/ (ˈpɔːrɪzəm) /
a type of mathematical proposition considered by Euclid, the meaning of which is now obscure. It is thought to be a proposition affirming the possibility of finding such conditions as will render a certain problem indeterminate or capable of innumerable solutions
TAKE THIS QUIZ TO SEE WHAT YOU KNOW ABOUT HIGH SCHOOL PUNCTUATION!
Commas mark divisions in sentences. Periods end declarative sentences. Apostrophes show possession. Easy, right? Well, punctuation can get pretty tricky—fast. Think you got what it takes to be a punctuation expert? Take our quiz to prove it!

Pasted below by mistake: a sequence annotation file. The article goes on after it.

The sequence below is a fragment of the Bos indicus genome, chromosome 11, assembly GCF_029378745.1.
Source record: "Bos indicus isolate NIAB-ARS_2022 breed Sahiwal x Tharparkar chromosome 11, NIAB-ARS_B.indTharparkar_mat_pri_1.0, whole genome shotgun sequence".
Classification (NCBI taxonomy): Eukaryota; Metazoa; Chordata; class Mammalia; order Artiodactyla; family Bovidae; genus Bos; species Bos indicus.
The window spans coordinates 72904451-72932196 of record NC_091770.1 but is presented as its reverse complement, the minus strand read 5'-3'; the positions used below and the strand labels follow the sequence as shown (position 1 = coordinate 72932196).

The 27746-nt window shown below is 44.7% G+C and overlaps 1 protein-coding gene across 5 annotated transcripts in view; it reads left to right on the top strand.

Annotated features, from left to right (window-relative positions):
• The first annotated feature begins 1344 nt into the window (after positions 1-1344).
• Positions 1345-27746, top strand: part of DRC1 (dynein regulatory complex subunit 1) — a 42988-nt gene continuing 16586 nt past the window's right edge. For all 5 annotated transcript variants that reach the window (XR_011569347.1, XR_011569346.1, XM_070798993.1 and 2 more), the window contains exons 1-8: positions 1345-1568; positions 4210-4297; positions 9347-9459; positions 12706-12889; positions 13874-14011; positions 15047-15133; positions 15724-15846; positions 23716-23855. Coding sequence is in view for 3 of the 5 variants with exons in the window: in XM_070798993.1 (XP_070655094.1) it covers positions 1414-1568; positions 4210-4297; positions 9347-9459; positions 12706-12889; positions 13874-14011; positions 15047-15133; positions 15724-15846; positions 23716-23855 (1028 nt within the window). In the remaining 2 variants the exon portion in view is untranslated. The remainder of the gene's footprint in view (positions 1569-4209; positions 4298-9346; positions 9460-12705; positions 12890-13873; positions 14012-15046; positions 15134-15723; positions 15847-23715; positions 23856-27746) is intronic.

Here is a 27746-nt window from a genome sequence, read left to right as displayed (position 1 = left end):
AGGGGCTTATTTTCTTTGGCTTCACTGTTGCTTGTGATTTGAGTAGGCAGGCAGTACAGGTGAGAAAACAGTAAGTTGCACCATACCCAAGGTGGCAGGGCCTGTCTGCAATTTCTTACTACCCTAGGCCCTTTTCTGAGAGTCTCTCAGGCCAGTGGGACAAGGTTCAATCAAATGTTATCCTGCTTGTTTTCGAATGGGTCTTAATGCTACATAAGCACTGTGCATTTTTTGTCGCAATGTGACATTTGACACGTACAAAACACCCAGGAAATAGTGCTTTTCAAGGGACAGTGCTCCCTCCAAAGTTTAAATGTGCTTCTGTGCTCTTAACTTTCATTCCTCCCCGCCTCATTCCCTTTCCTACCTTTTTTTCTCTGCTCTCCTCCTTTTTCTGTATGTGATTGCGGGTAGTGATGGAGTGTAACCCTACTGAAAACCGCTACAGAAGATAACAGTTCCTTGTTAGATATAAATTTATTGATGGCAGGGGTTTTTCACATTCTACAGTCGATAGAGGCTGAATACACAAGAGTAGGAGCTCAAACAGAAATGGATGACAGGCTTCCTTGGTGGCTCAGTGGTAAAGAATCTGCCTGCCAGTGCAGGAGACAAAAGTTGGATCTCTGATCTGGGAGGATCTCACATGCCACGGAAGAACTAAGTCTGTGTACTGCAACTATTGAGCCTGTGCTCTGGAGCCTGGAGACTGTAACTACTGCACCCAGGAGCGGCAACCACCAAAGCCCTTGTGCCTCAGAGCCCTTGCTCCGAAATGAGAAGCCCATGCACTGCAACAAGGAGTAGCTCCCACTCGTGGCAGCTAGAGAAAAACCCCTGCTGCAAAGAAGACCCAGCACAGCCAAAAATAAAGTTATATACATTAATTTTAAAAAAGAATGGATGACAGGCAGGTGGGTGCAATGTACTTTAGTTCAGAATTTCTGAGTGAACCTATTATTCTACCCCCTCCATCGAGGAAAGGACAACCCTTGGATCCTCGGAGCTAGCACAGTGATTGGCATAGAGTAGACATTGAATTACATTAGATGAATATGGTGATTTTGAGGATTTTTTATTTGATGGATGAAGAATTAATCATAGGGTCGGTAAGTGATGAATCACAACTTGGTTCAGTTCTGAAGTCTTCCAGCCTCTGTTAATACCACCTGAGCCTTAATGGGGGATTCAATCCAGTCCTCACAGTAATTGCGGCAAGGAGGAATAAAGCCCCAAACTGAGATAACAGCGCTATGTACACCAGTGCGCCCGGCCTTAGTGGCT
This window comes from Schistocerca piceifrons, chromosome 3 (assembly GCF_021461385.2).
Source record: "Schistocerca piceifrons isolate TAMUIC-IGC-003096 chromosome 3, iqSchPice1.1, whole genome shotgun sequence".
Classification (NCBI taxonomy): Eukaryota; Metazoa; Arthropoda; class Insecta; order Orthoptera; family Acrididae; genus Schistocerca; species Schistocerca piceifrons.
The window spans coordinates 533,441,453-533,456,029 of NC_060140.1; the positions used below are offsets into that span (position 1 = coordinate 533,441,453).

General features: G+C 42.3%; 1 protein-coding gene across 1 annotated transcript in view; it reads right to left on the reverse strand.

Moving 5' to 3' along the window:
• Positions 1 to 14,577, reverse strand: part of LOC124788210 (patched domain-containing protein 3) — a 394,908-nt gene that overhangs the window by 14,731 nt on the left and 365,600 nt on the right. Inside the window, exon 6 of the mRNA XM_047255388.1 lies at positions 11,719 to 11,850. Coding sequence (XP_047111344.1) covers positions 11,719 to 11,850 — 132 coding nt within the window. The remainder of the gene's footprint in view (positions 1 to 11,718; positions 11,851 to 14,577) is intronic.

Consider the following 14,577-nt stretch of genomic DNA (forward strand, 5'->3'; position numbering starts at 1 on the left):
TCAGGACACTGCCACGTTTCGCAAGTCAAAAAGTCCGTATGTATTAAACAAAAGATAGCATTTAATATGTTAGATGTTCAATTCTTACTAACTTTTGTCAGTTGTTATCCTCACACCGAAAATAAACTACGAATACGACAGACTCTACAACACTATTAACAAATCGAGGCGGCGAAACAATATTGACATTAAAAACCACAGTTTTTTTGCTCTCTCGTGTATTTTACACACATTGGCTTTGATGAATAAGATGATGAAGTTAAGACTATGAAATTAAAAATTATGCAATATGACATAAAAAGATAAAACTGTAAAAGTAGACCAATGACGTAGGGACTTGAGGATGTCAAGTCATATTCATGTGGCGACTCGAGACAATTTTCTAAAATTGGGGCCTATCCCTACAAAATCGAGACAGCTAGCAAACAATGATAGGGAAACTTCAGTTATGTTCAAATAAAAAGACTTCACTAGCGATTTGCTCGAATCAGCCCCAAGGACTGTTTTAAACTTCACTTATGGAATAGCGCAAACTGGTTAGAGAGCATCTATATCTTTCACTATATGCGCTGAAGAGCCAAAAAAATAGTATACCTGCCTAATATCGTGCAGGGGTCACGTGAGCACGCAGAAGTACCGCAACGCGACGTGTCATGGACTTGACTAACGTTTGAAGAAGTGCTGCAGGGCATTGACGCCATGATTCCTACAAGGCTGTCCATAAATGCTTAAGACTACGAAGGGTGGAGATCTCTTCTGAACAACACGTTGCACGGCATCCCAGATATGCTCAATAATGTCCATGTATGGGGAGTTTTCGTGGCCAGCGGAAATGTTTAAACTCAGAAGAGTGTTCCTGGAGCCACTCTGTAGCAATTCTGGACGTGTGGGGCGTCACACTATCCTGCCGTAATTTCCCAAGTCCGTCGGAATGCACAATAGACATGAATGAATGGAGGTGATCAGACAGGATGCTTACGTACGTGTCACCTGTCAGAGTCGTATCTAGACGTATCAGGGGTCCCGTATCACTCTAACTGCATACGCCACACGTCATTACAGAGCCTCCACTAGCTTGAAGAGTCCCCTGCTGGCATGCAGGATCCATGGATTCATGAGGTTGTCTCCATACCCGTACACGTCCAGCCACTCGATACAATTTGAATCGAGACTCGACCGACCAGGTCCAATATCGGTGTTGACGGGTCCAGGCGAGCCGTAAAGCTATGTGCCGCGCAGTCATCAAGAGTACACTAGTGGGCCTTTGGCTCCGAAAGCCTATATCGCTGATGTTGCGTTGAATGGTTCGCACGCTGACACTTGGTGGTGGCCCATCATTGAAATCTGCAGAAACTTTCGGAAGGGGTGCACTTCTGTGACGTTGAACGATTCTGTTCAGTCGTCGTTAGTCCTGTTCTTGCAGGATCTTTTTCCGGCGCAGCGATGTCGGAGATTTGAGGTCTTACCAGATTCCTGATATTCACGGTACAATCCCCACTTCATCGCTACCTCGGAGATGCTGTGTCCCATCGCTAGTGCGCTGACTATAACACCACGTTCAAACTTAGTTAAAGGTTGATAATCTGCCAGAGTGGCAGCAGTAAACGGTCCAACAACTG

Question 1 of 10
Which of the options below is the best punctuation for the sentence? It__s your turn to pick the movie __ but your sister gets to pick the board game we _ re going to play.
Its your turn to pick the movie but your sister gets to pick the board game we’re going to play.
It’s your turn to pick the movie but your sister gets to pick the board game were going to play.
It’s your turn to pick the movie, but your sister gets to pick the board game we’re going to play.TAKE THE QUIZ TO FIND OUT
Derived forms of porismporismatic (ˌpɔːrɪzˈmætɪk), adjective
Word Origin for porism
C14: from Late Latin porisma, from Greek: deduction, from porizein to deduce, carry; related to Greek poros passage
Words nearby porism
Collins English Dictionary - Complete & Unabridged 2012 Digital Edition © William Collins Sons & Co. Ltd. 1979, 1986 © HarperCollins Publishers 1998, 2000, 2003, 2005, 2006, 2007, 2009, 2012